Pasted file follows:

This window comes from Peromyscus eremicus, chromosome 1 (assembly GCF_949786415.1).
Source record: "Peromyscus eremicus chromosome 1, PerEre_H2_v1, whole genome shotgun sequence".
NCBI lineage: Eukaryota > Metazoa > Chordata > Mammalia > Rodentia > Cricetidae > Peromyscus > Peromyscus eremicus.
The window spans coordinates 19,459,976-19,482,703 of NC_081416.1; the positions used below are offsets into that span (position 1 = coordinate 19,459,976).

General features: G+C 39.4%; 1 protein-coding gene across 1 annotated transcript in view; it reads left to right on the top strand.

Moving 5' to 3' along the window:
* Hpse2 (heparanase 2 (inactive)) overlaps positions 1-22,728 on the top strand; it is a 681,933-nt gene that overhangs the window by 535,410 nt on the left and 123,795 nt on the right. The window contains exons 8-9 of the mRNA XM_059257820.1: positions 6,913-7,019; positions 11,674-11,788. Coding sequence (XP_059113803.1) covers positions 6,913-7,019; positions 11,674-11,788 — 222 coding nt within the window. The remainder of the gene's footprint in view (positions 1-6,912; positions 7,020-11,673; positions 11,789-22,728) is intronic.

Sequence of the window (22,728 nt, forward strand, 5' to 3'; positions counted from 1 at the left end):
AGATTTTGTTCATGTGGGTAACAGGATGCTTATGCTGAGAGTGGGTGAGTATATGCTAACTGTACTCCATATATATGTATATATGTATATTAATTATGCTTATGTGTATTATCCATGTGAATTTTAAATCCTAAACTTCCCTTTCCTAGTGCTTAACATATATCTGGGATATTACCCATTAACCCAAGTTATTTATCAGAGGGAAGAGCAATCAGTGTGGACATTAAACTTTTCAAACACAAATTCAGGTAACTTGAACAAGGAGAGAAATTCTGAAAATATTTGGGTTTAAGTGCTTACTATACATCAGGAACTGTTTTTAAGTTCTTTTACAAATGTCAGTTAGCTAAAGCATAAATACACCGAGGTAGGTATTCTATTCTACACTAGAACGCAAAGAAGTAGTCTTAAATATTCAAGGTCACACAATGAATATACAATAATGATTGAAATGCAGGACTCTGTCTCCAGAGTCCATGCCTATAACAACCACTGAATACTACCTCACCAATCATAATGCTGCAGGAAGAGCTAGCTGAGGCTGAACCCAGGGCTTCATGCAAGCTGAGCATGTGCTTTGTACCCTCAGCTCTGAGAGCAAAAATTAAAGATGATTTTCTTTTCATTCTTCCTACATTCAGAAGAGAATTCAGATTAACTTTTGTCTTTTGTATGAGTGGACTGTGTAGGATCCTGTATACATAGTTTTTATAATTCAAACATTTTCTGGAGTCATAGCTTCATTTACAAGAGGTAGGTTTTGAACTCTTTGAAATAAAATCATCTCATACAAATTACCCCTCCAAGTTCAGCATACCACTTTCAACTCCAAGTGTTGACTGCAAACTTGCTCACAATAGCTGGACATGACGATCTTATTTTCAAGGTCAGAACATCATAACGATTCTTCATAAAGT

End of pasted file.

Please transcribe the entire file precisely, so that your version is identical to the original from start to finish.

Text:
This window comes from Peromyscus eremicus, chromosome 1 (assembly GCF_949786415.1).
Source record: "Peromyscus eremicus chromosome 1, PerEre_H2_v1, whole genome shotgun sequence".
NCBI lineage: Eukaryota > Metazoa > Chordata > Mammalia > Rodentia > Cricetidae > Peromyscus > Peromyscus eremicus.
The window spans coordinates 19,459,976-19,482,703 of NC_081416.1; the positions used below are offsets into that span (position 1 = coordinate 19,459,976).

General features: G+C 39.4%; 1 protein-coding gene across 1 annotated transcript in view; it reads left to right on the top strand.

Moving 5' to 3' along the window:
* Hpse2 (heparanase 2 (inactive)) overlaps positions 1-22,728 on the top strand; it is a 681,933-nt gene that overhangs the window by 535,410 nt on the left and 123,795 nt on the right. The window contains exons 8-9 of the mRNA XM_059257820.1: positions 6,913-7,019; positions 11,674-11,788. Coding sequence (XP_059113803.1) covers positions 6,913-7,019; positions 11,674-11,788 — 222 coding nt within the window. The remainder of the gene's footprint in view (positions 1-6,912; positions 7,020-11,673; positions 11,789-22,728) is intronic.

Sequence of the window (22,728 nt, forward strand, 5' to 3'; positions counted from 1 at the left end):
AGATTTTGTTCATGTGGGTAACAGGATGCTTATGCTGAGAGTGGGTGAGTATATGCTAACTGTACTCCATATATATGTATATATGTATATTAATTATGCTTATGTGTATTATCCATGTGAATTTTAAATCCTAAACTTCCCTTTCCTAGTGCTTAACATATATCTGGGATATTACCCATTAACCCAAGTTATTTATCAGAGGGAAGAGCAATCAGTGTGGACATTAAACTTTTCAAACACAAATTCAGGTAACTTGAACAAGGAGAGAAATTCTGAAAATATTTGGGTTTAAGTGCTTACTATACATCAGGAACTGTTTTTAAGTTCTTTTACAAATGTCAGTTAGCTAAAGCATAAATACACCGAGGTAGGTATTCTATTCTACACTAGAACGCAAAGAAGTAGTCTTAAATATTCAAGGTCACACAATGAATATACAATAATGATTGAAATGCAGGACTCTGTCTCCAGAGTCCATGCCTATAACAACCACTGAATACTACCTCACCAATCATAATGCTGCAGGAAGAGCTAGCTGAGGCTGAACCCAGGGCTTCATGCAAGCTGAGCATGTGCTTTGTACCCTCAGCTCTGAGAGCAAAAATTAAAGATGATTTTCTTTTCATTCTTCCTACATTCAGAAGAGAATTCAGATTAACTTTTGTCTTTTGTATGAGTGGACTGTGTAGGATCCTGTATACATAGTTTTTATAATTCAAACATTTTCTGGAGTCATAGCTTCATTTACAAGAGGTAGGTTTTGAACTCTTTGAAATAAAATCATCTCATACAAATTACCCCTCCAAGTTCAGCATACCACTTTCAACTCCAAGTGTTGACTGCAAACTTGCTCACAATAGCTGGACATGACGATCTTATTTTCAAGGTCAGAACATCATAACGATTCTTCATAAAGT